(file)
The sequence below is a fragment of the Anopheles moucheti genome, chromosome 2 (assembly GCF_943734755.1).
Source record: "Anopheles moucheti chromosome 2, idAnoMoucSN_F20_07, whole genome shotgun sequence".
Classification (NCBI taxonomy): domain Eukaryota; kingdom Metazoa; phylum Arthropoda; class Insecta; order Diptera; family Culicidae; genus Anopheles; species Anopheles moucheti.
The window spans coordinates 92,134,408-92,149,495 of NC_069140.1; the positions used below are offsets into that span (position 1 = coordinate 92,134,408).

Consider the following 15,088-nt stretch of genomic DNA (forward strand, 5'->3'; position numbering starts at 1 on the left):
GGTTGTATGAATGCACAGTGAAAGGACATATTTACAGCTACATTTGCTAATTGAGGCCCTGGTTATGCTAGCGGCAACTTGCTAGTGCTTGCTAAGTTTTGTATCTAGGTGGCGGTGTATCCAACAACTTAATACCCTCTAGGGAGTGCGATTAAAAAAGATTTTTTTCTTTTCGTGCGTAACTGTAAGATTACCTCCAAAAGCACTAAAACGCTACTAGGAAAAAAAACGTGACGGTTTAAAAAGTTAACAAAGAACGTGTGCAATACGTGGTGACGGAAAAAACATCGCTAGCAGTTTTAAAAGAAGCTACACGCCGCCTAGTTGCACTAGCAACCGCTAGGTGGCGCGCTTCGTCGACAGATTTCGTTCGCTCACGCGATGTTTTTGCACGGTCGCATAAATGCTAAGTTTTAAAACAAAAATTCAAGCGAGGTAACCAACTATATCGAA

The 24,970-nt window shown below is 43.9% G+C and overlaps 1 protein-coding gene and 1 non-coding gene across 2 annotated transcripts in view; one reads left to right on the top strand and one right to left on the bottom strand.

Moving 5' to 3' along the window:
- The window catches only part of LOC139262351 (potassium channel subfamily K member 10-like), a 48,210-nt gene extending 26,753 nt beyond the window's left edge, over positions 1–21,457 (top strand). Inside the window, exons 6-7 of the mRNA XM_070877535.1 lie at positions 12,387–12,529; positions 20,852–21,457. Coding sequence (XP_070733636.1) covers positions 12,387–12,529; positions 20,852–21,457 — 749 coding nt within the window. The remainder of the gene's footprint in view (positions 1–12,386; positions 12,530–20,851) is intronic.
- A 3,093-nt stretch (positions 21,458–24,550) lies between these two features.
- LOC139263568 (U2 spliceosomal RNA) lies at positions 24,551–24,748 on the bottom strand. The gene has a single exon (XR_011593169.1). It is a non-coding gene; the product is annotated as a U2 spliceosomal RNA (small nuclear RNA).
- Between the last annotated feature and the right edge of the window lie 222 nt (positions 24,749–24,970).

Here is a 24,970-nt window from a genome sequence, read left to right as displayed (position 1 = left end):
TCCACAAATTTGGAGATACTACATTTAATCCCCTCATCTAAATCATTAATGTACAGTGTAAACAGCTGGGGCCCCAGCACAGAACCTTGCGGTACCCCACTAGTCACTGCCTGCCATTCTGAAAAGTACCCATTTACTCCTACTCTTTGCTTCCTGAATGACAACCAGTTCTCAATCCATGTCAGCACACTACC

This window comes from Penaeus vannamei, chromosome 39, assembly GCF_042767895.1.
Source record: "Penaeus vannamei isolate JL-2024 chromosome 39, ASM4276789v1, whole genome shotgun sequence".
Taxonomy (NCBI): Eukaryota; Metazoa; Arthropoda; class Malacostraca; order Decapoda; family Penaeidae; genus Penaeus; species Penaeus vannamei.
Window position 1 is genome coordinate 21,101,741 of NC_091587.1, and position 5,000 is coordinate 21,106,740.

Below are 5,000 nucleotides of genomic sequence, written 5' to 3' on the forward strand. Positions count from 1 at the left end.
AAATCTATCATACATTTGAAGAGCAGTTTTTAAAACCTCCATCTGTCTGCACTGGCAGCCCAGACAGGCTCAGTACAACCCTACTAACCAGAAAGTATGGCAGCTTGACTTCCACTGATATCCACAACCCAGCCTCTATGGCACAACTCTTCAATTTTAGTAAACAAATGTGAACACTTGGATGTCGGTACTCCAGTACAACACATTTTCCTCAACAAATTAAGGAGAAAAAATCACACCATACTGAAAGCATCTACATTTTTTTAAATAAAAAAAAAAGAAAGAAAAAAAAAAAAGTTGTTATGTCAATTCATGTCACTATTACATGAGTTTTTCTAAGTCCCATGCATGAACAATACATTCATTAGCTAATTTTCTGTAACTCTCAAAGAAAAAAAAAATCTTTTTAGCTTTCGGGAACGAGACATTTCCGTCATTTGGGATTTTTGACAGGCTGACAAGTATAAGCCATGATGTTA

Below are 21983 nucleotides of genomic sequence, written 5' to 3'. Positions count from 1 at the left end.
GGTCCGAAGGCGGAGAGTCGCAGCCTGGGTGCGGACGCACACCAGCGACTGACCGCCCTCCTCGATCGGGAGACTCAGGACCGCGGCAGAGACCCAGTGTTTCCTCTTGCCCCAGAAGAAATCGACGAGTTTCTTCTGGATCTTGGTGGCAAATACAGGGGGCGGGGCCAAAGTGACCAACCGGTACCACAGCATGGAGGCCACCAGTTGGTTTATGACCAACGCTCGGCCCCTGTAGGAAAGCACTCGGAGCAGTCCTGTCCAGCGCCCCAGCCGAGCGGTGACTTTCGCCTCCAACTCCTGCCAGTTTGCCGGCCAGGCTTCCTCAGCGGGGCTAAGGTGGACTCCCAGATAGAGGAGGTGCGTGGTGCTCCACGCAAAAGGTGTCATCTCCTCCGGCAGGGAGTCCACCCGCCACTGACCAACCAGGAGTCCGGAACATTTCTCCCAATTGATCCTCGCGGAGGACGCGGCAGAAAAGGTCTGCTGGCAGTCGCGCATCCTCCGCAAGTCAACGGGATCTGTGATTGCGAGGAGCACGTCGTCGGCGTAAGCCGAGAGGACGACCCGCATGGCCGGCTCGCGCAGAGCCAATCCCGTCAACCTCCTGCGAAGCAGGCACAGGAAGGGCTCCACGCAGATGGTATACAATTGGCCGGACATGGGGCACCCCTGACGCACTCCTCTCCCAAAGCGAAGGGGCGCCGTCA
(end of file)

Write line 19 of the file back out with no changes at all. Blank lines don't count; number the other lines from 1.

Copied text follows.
Below are 5,000 nucleotides of genomic sequence, written 5' to 3' on the forward strand. Positions count from 1 at the left end.